Public Press wins an Excellence in Journalism award for ‘Public Schools, Private Money,’ in the winter 2014 edition

 

Treatment

Schizophrenia Diagnosis Puts People First in Line for Benefits

Lisa Weinzimer, San Francisco Public Press — Dec 9 2014 - 2:16pm

Homeless people with schizophrenia face abnormally high hurdles to obtaining their Supplemental Security Income benefits. But one government program has sliced their wait times to mere days, rather than months. Part of a special report on homelessness and mental health in San Francisco, in the fall 2014 print edition. Stories rolling out online throughout the fall.

How Homelessness Can Compromise Mental Health

Evelyn Wang, San Francisco Public Press — Dec 8 2014 - 2:52pm

Studies show insecure housing can aggravate existing psychological problems, or even create new ones. Obtaining housing has been shown to improve mental health. Part of a special report on homelessness and mental health in San Francisco, in the fall 2014 print edition. Stories rolling out online throughout the fall.

S.F. Alternative Court Provides Lifeline

Lisa Weinzimer, San Francisco Public Press — Nov 25 2014 - 9:47am

For Kim Knoble, the citys behavioral health court kept her out of jail and helped her recover from a debilitating disorder. Part of a special report on homelessness and mental health in San Francisco, in the fall 2014 print edition. Stories rolling out online throughout the fall.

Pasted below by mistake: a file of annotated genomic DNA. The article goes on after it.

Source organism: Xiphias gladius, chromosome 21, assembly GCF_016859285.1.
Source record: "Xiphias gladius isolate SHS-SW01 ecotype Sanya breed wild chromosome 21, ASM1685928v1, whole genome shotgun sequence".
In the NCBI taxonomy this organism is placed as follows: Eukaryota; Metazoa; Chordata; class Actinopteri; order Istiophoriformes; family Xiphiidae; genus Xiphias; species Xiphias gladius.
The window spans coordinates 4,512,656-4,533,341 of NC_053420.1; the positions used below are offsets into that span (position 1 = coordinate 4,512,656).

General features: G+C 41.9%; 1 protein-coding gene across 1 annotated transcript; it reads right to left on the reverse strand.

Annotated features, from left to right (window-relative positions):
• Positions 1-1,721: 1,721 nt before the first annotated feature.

‘Laura’s Law’ No Quick Fix for Strained San Francisco Mental Health System

Robin Ngai, San Francisco Public Press — Jul 11 2014 - 9:33am

The challenge of preserving civil rights while providing mental health care dominated debate about “Laura’s Law,” a controversial measure adopted this week that gives family members and law enforcement a legal means to compel treatment. Proponents say the law will help families frustrated by their loved ones’ refusal to seek treatment, but service providers and activists say it is not a panacea for San Francisco's overstretched mental health system.

City's health plan risks reverting to safety net for poor

Angela Hart, SF Public Press — Mar 15 2012 - 8:26am

Local, state officials must develop new models for care by 2014

This story appeared in the Spring 2012 print edition of the San Francisco Public Press.

San Francisco’s experiment in universal health care, which grew over the last five years to cover an estimated 85 percent of the city’s uninsured, may need to partly return to its origin as a network of safety net clinics and hospitals for the poor as national reforms syphon off middle-class patients. Healthy San Francisco provides medical services to more than 50,000 city residents. But the program could take a financial blow within the next two years as cities and counties adapt to national health reform.

California drugmaker's HIV prevention pill sparks public health debate

Bernice Yeung, California Watch — Jan 30 2012 - 1:38pm